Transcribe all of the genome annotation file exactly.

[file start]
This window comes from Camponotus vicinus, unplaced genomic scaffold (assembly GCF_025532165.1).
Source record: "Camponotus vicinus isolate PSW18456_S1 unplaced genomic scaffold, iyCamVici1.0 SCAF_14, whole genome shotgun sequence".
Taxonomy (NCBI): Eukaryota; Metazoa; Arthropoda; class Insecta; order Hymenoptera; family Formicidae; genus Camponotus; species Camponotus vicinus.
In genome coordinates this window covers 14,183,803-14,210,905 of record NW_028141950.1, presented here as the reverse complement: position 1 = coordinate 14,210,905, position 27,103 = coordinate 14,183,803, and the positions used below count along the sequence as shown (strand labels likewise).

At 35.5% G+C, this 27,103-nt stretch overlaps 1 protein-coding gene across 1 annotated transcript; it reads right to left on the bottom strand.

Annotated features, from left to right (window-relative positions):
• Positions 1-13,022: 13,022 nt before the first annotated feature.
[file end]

This window comes from Camponotus vicinus, unplaced genomic scaffold (assembly GCF_025532165.1).
Source record: "Camponotus vicinus isolate PSW18456_S1 unplaced genomic scaffold, iyCamVici1.0 SCAF_14, whole genome shotgun sequence".
Taxonomy (NCBI): Eukaryota; Metazoa; Arthropoda; class Insecta; order Hymenoptera; family Formicidae; genus Camponotus; species Camponotus vicinus.
In genome coordinates this window covers 14,183,803-14,210,905 of record NW_028141950.1, presented here as the reverse complement: position 1 = coordinate 14,210,905, position 27,103 = coordinate 14,183,803, and the positions used below count along the sequence as shown (strand labels likewise).

At 35.5% G+C, this 27,103-nt stretch overlaps 1 protein-coding gene across 1 annotated transcript; it reads right to left on the bottom strand.

Annotated features, from left to right (window-relative positions):
• Positions 1-13,022: 13,022 nt before the first annotated feature.